Jesús Morillo-Bernal, Lara P Fernández and Pilar Santisteban
FOXE1 is a thyroid-specific transcription factor essential for thyroid gland development and maintenance of the differentiated state. Interestingly, a strong association has been recently described between FOXE1 expression and susceptibility to thyroid cancer, but little is known about the mechanisms underlying FOXE1-induced thyroid tumorigenesis. Here, we used a panel of human thyroid cancer-derived cell lines covering the spectrum of thyroid cancer phenotypes to examine FOXE1 expression and to test for correlations between FOXE1 expression, the allele frequency of two SNPs and a length polymorphism in or near the FOXE1 locus associated with cancer susceptibility, and the migration ability of thyroid cancer cell lines. Results showed that FOXE1 expression correlated with differentiation status according to histological sub-type, but not with SNP genotype or cell migration ability. However, loss-and-gain-of-function experiments revealed that FOXE1 modulates cell migration, suggesting a role in epithelial-to-mesenchymal transition (EMT). Our previous genome-wide expression analysis identified Zeb1, a major EMT inducer, as a putative Foxe1 target gene. Indeed, gene silencing of FOXE1 decreased ZEB1 expression, whereas its overexpression increased ZEB1 transcriptional activity. FOXE1 was found to directly interact with the ZEB1 promoter. Lastly, ZEB1 silencing decreased the ability of thyroid tumoral cells to migrate and invade, pointing to its importance in thyroid tumor mestastases. In conclusion, we have identified ZEB1 as a bona fide target of FOXE1 in thyroid cancer cells, which provides new insights into the role of FOXE1 in regulating cell migration and invasion in thyroid cancer.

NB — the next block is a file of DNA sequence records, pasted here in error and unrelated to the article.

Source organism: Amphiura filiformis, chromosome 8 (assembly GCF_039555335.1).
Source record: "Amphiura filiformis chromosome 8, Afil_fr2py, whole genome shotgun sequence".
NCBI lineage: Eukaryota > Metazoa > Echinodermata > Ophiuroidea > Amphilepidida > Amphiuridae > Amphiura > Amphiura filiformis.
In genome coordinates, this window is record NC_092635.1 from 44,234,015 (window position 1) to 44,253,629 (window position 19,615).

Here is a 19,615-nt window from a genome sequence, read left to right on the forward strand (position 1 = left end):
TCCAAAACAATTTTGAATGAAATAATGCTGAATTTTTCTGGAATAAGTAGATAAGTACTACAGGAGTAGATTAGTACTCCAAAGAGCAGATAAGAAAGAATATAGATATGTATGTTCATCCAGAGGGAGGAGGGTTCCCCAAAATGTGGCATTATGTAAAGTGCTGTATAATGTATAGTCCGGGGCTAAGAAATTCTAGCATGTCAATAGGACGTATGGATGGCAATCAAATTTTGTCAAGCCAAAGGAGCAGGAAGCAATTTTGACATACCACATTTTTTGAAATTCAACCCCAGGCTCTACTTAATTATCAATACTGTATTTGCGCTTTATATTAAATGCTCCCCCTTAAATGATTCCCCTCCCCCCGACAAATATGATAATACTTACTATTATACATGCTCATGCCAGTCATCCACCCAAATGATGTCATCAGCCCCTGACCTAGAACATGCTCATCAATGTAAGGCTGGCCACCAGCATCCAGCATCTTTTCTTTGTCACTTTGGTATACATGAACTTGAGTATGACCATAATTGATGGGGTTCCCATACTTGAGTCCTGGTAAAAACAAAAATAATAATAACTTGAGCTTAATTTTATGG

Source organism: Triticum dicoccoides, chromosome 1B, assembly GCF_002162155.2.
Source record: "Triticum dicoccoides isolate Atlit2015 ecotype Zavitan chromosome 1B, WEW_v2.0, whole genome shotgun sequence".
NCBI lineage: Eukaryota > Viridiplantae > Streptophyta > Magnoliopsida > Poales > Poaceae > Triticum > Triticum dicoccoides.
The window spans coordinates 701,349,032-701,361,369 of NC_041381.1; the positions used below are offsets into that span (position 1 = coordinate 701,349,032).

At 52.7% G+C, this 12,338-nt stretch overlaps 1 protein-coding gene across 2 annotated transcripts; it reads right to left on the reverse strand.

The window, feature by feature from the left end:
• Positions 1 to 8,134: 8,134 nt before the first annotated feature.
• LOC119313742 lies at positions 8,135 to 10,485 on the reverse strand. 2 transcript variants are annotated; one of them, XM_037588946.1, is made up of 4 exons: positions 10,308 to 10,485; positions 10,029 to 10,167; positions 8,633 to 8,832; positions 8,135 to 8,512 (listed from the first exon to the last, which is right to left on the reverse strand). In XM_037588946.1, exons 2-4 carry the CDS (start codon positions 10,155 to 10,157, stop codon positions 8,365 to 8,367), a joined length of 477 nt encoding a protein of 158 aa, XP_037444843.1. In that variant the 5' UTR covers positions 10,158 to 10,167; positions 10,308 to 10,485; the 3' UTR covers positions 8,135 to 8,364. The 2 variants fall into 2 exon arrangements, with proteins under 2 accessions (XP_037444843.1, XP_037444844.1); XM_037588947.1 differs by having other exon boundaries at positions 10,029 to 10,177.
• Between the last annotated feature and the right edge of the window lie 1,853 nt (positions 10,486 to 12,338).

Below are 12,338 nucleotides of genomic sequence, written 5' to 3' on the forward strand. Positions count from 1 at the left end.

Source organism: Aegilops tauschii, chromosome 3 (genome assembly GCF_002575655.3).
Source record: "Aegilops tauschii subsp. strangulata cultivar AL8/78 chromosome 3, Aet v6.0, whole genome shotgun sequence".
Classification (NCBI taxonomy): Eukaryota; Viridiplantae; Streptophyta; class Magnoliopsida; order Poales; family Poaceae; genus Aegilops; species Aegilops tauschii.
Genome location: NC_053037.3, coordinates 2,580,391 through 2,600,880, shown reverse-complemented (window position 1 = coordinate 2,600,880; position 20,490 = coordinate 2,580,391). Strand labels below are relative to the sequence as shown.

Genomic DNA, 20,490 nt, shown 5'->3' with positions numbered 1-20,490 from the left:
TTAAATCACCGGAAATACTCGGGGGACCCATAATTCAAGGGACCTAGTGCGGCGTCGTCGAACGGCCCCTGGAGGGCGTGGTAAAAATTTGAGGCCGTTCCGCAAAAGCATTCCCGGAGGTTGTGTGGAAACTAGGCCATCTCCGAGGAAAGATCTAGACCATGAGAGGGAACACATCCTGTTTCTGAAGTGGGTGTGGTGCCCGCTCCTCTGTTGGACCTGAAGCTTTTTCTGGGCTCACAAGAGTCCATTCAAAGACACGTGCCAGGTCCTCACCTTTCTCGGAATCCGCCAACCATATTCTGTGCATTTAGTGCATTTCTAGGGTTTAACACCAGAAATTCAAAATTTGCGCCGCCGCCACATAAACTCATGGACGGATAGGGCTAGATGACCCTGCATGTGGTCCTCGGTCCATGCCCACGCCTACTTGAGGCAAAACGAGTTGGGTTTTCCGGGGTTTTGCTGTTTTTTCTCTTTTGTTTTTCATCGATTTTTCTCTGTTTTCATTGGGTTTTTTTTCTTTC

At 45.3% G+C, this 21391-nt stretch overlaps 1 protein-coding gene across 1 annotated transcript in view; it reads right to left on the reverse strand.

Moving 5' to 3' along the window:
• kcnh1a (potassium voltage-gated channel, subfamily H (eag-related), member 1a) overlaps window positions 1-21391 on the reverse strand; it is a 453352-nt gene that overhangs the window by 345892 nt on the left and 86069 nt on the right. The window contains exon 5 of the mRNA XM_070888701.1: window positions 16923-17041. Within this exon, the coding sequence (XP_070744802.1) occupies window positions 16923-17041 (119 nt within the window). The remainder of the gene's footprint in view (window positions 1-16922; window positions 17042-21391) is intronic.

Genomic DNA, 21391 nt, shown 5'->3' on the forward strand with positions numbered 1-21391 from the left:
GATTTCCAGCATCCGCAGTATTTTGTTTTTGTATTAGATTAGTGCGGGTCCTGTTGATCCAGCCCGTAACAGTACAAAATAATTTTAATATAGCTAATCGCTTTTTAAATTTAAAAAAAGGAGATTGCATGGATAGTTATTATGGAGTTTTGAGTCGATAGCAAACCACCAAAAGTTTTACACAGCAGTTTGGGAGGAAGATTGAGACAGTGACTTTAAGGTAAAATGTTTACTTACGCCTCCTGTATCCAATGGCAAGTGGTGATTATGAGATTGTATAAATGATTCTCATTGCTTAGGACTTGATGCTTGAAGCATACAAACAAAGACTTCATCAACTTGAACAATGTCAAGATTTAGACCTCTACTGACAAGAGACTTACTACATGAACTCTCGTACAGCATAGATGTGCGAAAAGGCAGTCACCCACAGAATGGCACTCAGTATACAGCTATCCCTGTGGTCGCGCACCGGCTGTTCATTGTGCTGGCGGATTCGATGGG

Miguel A Zaballos, Adrián Acuña-Ruiz, Marta Morante, Piero Crespo and Pilar Santisteban
Thyroid cancer is mostly an ERK-driven carcinoma, as up to 70% of thyroid carcinomas are caused by mutations that activate the RAS/ERK mitogenic signaling pathway. The incidence of thyroid cancer has been steadily increasing for the last four decades; yet, there is still no effective treatment for advanced thyroid carcinomas. Current research efforts are focused on impairing ERK signaling with small-molecule inhibitors, mainly at the level of BRAF and MEK. However, despite initial promising results in animal models, the clinical success of these inhibitors has been limited by the emergence of tumor resistance and relapse. The RAS/ERK pathway is an extremely complex signaling cascade with multiple points of control, offering many potential therapeutic targets: from the modulatory proteins regulating the activation state of RAS proteins to the scaffolding proteins of the pathway that provide spatial specificity to the signals, and finally, the negative feedbacks and phosphatases responsible for inactivating the pathway. The aim of this review is to give an overview of the biology of RAS/ERK regulators in human cancer highlighting relevant information on thyroid cancer and future areas of research.